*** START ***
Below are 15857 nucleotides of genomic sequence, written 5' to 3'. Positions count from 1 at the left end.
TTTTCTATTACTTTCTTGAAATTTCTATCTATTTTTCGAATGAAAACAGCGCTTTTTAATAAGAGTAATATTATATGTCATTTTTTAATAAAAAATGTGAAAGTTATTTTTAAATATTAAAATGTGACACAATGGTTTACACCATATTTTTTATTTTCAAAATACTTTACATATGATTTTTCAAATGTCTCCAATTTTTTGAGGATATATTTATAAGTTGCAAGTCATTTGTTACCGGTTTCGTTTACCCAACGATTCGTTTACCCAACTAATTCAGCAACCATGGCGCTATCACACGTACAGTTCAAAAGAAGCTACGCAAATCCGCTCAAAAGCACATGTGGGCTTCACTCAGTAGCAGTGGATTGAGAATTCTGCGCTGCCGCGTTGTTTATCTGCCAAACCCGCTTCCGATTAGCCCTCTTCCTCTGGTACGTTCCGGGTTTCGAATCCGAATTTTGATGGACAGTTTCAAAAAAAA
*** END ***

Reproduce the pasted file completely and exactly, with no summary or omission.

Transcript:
Below are 15857 nucleotides of genomic sequence, written 5' to 3'. Positions count from 1 at the left end.
TTTTCTATTACTTTCTTGAAATTTCTATCTATTTTTCGAATGAAAACAGCGCTTTTTAATAAGAGTAATATTATATGTCATTTTTTAATAAAAAATGTGAAAGTTATTTTTAAATATTAAAATGTGACACAATGGTTTACACCATATTTTTTATTTTCAAAATACTTTACATATGATTTTTCAAATGTCTCCAATTTTTTGAGGATATATTTATAAGTTGCAAGTCATTTGTTACCGGTTTCGTTTACCCAACGATTCGTTTACCCAACTAATTCAGCAACCATGGCGCTATCACACGTACAGTTCAAAAGAAGCTACGCAAATCCGCTCAAAAGCACATGTGGGCTTCACTCAGTAGCAGTGGATTGAGAATTCTGCGCTGCCGCGTTGTTTATCTGCCAAACCCGCTTCCGATTAGCCCTCTTCCTCTGGTACGTTCCGGGTTTCGAATCCGAATTTTGATGGACAGTTTCAAAAAAAA